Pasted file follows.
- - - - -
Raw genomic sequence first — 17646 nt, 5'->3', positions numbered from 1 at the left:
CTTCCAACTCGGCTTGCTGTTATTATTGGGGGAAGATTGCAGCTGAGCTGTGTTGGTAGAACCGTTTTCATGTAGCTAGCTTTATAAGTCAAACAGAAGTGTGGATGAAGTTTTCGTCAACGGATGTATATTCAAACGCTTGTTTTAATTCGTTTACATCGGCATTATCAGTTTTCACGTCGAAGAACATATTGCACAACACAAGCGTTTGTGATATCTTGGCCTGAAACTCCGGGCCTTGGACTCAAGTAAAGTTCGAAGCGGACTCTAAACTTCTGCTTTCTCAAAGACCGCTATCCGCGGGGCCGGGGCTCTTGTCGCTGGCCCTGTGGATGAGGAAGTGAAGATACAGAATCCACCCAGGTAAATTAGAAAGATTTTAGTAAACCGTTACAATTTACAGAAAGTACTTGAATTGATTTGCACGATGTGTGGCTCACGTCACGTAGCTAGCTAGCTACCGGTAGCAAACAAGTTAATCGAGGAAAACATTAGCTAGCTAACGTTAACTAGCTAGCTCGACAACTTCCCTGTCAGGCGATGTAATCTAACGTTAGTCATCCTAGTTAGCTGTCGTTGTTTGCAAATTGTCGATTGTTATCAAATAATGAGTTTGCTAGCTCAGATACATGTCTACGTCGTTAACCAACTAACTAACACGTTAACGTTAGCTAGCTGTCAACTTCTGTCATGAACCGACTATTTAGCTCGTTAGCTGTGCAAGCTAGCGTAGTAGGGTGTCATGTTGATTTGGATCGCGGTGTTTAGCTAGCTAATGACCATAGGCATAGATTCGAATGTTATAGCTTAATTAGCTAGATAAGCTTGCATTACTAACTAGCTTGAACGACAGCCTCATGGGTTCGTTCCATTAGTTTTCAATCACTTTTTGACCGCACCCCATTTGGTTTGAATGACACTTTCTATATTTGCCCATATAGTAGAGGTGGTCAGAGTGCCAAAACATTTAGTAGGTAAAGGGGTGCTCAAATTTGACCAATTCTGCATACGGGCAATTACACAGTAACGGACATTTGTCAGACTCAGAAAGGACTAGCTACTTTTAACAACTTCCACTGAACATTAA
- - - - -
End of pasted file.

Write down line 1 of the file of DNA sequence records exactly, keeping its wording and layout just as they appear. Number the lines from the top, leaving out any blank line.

Raw genomic sequence first — 17646 nt, 5'->3', positions numbered from 1 at the left: